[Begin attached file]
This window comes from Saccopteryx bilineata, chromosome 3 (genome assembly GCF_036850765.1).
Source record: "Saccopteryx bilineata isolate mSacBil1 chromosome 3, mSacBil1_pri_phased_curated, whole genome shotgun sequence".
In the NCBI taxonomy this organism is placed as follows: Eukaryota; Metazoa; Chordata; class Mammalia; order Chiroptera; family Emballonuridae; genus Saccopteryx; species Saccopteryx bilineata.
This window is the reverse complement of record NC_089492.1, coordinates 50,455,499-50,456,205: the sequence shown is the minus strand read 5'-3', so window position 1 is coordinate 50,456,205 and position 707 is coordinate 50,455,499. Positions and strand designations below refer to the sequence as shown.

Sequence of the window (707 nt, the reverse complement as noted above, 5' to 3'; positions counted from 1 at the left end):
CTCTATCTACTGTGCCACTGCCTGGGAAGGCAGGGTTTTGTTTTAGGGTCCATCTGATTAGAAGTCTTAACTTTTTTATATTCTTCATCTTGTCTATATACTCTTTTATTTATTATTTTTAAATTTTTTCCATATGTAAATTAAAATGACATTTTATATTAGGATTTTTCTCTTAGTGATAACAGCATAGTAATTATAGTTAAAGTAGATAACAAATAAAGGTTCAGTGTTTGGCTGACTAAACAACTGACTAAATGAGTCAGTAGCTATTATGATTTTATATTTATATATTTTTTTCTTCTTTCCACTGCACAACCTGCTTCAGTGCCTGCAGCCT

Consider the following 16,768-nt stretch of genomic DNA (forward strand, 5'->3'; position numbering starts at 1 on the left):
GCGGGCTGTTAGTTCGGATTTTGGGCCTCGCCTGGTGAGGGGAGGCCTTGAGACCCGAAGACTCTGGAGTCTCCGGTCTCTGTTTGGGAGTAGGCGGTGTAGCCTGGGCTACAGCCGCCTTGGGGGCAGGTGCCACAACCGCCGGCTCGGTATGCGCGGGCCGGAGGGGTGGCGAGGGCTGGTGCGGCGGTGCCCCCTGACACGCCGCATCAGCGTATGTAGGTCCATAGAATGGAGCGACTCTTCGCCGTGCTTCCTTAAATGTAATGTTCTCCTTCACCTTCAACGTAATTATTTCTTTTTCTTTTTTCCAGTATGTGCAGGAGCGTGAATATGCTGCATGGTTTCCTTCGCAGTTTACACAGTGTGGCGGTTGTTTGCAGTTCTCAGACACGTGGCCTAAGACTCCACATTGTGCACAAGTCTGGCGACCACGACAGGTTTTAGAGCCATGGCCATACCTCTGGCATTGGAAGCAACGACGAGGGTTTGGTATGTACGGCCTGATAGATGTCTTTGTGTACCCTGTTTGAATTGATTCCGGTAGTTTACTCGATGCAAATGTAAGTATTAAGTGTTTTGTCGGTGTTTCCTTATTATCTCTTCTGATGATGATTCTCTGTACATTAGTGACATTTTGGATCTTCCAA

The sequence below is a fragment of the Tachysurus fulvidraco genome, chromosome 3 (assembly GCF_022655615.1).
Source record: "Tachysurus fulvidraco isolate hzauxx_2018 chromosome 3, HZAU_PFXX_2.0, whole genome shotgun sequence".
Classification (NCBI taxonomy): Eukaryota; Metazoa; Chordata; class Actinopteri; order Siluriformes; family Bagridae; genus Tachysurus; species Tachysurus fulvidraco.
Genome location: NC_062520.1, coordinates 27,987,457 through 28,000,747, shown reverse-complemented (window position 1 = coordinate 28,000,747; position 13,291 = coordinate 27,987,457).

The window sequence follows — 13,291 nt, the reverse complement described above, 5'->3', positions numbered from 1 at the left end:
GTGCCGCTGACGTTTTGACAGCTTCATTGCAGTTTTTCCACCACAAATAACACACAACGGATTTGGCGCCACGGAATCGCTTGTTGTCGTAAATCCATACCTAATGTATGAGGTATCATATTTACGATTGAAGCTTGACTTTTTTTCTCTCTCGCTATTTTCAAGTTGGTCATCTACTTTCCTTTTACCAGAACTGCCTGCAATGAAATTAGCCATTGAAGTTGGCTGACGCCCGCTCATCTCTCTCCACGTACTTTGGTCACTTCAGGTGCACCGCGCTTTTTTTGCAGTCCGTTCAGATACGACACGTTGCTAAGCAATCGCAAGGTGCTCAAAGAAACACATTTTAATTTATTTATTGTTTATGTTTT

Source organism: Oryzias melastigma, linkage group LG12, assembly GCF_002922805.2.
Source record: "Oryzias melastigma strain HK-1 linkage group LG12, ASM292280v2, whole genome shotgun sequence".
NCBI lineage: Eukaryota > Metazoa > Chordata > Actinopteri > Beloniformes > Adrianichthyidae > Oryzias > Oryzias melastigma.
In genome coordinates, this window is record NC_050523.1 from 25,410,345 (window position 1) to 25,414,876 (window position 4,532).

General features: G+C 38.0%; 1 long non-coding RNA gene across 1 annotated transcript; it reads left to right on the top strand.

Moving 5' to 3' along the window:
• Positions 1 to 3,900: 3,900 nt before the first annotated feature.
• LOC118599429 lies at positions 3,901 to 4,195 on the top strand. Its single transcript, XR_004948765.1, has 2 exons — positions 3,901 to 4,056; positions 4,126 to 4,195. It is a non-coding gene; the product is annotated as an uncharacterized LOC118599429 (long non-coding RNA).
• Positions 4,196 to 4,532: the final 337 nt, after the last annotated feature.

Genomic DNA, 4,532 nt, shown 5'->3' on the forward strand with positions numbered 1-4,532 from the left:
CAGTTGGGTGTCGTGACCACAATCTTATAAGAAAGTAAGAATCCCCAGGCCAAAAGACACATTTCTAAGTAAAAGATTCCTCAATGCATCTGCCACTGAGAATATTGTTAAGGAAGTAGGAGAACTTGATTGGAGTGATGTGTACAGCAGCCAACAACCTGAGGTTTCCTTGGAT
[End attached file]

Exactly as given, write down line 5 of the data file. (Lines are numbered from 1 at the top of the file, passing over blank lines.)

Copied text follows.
Sequence of the window (707 nt, the reverse complement as noted above, 5' to 3'; positions counted from 1 at the left end):